US Government Sanctions Myanmar Junta Leader’s Adult Children

By The Irrawaddy 11 March 2021

Washington has imposed sanctions on two adult children of the Myanmar junta leader Senior General Min Aung Hlaing.

The sanctions are the United States latest response to the Feb. 1 coup by the military and their subsequent use of lethal force against peaceful protestors calling for the reinstatement of the democratically-elected civilian government.

U.S. Department of the Treasury’s Office of Foreign Assets Control (OFAC) announced sanctions on Aung Pyae Sone and Khin Thiri Thet Mon and six companies controlled by them.

OFAC said that the pair controlled a variety of business holdings which have directly benefited from their “father’s position and malign influence”.

The companies sanctioned include A & M Mahar Company Limited, Sky One Construction Company Limited, The Yangon Restaurant, Yangon Gallery and Everfit Company Limited.

Yangon Restaurant and Yangon Gallery are controlled by Aung Pyae Son, who was awarded a 30-year permit to run them in 2013 without facing any competing bids.

OFAC said that from 2013 to 2018 Aung Pyae Sone paid less than one percent of the rental rate for the businesses compared with other properties in the same township, with the Yangon regional government acknowledging that the national government dictated the low rental rates.

Khin Thiri Thet Mon owns Seventh Sense, a media production business with an exclusive contract with Nay Toe, an actor who features prominently in marketing for Mytel, the mobile telephone operator established by Min Aung Hlaing.

The activist group Justice for Myanmar released a list of 18 companies linked to the military in early February, calling for international sanctions to be targeted against them. The companies are linked to military members of the State Administrative Council, their immediate family members and their business associates.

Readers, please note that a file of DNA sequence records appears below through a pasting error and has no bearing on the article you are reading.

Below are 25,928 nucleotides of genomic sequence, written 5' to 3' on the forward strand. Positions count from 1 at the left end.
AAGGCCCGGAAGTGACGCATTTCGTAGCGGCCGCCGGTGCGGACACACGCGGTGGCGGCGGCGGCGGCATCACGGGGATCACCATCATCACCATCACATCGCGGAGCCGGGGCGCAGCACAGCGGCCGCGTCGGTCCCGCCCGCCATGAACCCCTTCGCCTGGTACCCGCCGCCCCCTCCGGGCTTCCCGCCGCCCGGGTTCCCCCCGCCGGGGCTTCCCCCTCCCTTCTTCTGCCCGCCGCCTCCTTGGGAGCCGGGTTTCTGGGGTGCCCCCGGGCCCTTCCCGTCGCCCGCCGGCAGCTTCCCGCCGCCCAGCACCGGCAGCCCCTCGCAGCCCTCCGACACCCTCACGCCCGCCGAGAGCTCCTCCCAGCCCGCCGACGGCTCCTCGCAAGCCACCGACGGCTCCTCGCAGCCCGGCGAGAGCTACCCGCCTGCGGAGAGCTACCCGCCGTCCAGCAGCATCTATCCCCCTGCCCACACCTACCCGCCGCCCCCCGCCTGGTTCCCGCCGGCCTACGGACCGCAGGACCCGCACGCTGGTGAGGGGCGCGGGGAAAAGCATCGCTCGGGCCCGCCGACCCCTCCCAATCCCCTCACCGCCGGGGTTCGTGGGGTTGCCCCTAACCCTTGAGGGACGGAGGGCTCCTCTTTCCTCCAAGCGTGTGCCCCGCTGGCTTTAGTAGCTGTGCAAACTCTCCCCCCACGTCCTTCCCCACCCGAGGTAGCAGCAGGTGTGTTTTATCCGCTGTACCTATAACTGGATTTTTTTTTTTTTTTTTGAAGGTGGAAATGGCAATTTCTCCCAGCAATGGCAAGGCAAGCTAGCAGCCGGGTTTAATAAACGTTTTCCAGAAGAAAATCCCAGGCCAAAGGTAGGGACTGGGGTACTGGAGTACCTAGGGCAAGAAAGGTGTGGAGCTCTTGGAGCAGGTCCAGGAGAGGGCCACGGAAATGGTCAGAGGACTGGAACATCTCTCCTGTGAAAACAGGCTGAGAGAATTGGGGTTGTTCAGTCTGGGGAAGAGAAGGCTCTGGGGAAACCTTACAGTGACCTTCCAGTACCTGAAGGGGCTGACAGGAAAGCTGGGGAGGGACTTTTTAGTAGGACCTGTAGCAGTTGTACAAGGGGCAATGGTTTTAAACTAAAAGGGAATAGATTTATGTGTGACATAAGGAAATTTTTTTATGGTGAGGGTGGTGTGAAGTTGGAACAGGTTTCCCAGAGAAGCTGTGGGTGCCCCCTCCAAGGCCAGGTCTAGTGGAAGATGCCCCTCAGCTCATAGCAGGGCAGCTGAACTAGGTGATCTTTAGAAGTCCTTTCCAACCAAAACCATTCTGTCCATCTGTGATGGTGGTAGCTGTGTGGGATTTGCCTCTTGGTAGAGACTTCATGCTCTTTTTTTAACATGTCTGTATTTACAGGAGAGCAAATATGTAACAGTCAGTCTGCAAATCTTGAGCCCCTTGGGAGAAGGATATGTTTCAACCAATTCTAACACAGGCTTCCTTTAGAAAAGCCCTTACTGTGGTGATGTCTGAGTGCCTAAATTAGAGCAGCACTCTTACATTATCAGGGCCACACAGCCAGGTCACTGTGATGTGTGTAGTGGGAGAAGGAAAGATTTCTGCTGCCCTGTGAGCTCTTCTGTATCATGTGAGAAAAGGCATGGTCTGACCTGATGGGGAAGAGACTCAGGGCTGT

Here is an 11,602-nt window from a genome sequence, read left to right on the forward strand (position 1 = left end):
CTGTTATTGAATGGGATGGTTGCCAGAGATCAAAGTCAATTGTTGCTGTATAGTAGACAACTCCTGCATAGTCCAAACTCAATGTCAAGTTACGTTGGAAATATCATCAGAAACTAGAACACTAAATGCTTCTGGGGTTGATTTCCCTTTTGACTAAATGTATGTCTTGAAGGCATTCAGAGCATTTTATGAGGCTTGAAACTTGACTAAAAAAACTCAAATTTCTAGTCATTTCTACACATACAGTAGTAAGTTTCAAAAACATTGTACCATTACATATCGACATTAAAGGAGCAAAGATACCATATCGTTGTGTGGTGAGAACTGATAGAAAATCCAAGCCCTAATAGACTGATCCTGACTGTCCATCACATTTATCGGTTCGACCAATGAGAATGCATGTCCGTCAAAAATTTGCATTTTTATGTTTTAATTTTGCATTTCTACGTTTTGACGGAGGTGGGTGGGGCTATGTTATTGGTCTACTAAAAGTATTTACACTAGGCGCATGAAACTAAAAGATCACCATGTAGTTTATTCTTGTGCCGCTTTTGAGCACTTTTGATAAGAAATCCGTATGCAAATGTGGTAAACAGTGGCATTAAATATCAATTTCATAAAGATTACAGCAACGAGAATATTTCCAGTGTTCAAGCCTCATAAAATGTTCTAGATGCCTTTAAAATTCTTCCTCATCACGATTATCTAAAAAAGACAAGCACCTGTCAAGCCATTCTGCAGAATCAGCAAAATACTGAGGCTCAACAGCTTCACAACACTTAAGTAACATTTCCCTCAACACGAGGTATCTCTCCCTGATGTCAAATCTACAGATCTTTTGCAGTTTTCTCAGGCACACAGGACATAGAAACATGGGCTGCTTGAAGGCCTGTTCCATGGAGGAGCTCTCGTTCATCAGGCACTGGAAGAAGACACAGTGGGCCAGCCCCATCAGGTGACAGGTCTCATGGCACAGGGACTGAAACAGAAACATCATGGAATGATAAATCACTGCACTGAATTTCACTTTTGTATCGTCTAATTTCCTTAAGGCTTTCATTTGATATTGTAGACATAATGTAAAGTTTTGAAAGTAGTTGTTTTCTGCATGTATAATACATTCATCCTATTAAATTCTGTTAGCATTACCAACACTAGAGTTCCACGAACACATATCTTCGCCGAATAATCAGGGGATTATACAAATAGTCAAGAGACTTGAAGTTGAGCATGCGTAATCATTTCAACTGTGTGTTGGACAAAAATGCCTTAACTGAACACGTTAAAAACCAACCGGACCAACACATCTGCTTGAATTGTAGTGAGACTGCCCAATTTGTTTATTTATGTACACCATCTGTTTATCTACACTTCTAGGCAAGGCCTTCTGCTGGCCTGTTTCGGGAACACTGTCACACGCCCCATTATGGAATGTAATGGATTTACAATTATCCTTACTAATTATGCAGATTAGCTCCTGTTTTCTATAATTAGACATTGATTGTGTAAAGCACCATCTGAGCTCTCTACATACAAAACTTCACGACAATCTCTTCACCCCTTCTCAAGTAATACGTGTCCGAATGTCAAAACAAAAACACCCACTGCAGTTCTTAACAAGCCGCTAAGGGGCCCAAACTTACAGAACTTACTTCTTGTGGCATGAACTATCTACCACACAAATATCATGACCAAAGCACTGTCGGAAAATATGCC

OFAC’s sanctions mean that all property and interests in property controlled by those sanctioned, either directly or indirectly, individually or with other blocked persons, which are in the US or in the possession or control of U.S. persons, are blocked and must be reported to OFAC.

In the statement, the U.S also urged the military regime to release Myanmar State Counselor Daw Aung San Suu Kyi, President Win Myint and other civilians detained by the military.

A total of 1,689 people have been detained by the junta as of Thursday, including prominent activists, journalists and anti-coup protesters, according to the Assistance Association for Political Prisoners.

Andrea M. Gacki, Director of OFAC, said that the use of indiscriminate violence by Myanmar’s security forces against peaceful protesters is unacceptable.

Since the Feb. 1 coup, more than 60 civilians have been killed by the police and army during crackdowns against peaceful demonstrations protesting the military takeover.

Gacki said that the US will continue to work with other international partners to press the Myanmar military and police to cease all violence against peaceful protestors and to restore democracy and the rule of law in the country.

On Wednesday, the U.N Security Council agreed to condemn the use of violence against protestors in Myanmar, but avoided condemning the military takeover as a coup.

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